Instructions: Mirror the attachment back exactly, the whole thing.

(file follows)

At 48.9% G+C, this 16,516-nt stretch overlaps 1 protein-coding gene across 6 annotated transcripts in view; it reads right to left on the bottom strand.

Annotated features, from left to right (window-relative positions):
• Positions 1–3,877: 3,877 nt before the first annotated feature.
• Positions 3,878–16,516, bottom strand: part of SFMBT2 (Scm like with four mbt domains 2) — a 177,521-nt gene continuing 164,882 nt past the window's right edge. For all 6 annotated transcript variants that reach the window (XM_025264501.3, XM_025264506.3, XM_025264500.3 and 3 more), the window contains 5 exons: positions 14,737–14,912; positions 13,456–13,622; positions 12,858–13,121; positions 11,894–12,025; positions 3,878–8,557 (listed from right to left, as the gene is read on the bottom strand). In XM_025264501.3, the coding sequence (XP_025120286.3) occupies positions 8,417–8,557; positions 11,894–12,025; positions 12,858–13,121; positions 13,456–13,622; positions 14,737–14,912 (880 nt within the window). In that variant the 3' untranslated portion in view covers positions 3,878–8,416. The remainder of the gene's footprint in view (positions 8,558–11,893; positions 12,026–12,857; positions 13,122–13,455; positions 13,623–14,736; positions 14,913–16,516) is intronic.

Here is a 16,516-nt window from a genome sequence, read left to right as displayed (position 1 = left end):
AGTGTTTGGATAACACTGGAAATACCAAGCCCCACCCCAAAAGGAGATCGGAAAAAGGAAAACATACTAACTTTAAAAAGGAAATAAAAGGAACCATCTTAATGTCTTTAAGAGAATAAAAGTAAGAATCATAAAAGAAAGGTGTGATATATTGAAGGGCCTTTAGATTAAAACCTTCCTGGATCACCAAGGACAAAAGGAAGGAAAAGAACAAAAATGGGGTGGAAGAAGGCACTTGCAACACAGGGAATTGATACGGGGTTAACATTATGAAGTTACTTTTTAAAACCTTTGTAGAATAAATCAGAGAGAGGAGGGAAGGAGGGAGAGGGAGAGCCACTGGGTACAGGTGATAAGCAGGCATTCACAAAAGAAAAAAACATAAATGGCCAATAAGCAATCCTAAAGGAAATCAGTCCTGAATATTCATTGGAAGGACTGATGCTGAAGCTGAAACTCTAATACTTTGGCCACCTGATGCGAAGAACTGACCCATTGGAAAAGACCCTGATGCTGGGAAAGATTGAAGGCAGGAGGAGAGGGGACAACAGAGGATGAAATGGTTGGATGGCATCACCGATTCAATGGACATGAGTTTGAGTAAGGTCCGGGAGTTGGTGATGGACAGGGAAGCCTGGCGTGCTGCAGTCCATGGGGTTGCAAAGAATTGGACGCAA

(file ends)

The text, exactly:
At 48.9% G+C, this 16,516-nt stretch overlaps 1 protein-coding gene across 6 annotated transcripts in view; it reads right to left on the bottom strand.

Annotated features, from left to right (window-relative positions):
• Positions 1–3,877: 3,877 nt before the first annotated feature.
• Positions 3,878–16,516, bottom strand: part of SFMBT2 (Scm like with four mbt domains 2) — a 177,521-nt gene continuing 164,882 nt past the window's right edge. For all 6 annotated transcript variants that reach the window (XM_025264501.3, XM_025264506.3, XM_025264500.3 and 3 more), the window contains 5 exons: positions 14,737–14,912; positions 13,456–13,622; positions 12,858–13,121; positions 11,894–12,025; positions 3,878–8,557 (listed from right to left, as the gene is read on the bottom strand). In XM_025264501.3, the coding sequence (XP_025120286.3) occupies positions 8,417–8,557; positions 11,894–12,025; positions 12,858–13,121; positions 13,456–13,622; positions 14,737–14,912 (880 nt within the window). In that variant the 3' untranslated portion in view covers positions 3,878–8,416. The remainder of the gene's footprint in view (positions 8,558–11,893; positions 12,026–12,857; positions 13,122–13,455; positions 13,623–14,736; positions 14,913–16,516) is intronic.

Here is a 16,516-nt window from a genome sequence, read left to right as displayed (position 1 = left end):
AGTGTTTGGATAACACTGGAAATACCAAGCCCCACCCCAAAAGGAGATCGGAAAAAGGAAAACATACTAACTTTAAAAAGGAAATAAAAGGAACCATCTTAATGTCTTTAAGAGAATAAAAGTAAGAATCATAAAAGAAAGGTGTGATATATTGAAGGGCCTTTAGATTAAAACCTTCCTGGATCACCAAGGACAAAAGGAAGGAAAAGAACAAAAATGGGGTGGAAGAAGGCACTTGCAACACAGGGAATTGATACGGGGTTAACATTATGAAGTTACTTTTTAAAACCTTTGTAGAATAAATCAGAGAGAGGAGGGAAGGAGGGAGAGGGAGAGCCACTGGGTACAGGTGATAAGCAGGCATTCACAAAAGAAAAAAACATAAATGGCCAATAAGCAATCCTAAAGGAAATCAGTCCTGAATATTCATTGGAAGGACTGATGCTGAAGCTGAAACTCTAATACTTTGGCCACCTGATGCGAAGAACTGACCCATTGGAAAAGACCCTGATGCTGGGAAAGATTGAAGGCAGGAGGAGAGGGGACAACAGAGGATGAAATGGTTGGATGGCATCACCGATTCAATGGACATGAGTTTGAGTAAGGTCCGGGAGTTGGTGATGGACAGGGAAGCCTGGCGTGCTGCAGTCCATGGGGTTGCAAAGAATTGGACGCAA